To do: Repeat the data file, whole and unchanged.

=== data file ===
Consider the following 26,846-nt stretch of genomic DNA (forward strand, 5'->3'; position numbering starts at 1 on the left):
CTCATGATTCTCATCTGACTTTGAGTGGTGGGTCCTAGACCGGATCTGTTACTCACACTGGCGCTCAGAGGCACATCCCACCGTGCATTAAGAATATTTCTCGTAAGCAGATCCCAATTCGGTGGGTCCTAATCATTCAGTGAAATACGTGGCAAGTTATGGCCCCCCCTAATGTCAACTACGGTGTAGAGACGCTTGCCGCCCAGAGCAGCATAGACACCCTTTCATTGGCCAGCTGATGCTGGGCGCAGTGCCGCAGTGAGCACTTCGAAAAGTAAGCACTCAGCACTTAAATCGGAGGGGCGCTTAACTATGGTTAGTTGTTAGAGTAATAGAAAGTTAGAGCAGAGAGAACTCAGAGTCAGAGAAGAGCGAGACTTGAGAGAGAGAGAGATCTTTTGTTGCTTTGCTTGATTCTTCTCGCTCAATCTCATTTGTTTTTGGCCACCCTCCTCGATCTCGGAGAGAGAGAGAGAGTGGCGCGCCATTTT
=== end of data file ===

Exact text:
Consider the following 26,846-nt stretch of genomic DNA (forward strand, 5'->3'; position numbering starts at 1 on the left):
CTCATGATTCTCATCTGACTTTGAGTGGTGGGTCCTAGACCGGATCTGTTACTCACACTGGCGCTCAGAGGCACATCCCACCGTGCATTAAGAATATTTCTCGTAAGCAGATCCCAATTCGGTGGGTCCTAATCATTCAGTGAAATACGTGGCAAGTTATGGCCCCCCCTAATGTCAACTACGGTGTAGAGACGCTTGCCGCCCAGAGCAGCATAGACACCCTTTCATTGGCCAGCTGATGCTGGGCGCAGTGCCGCAGTGAGCACTTCGAAAAGTAAGCACTCAGCACTTAAATCGGAGGGGCGCTTAACTATGGTTAGTTGTTAGAGTAATAGAAAGTTAGAGCAGAGAGAACTCAGAGTCAGAGAAGAGCGAGACTTGAGAGAGAGAGAGATCTTTTGTTGCTTTGCTTGATTCTTCTCGCTCAATCTCATTTGTTTTTGGCCACCCTCCTCGATCTCGGAGAGAGAGAGAGAGTGGCGCGCCATTTT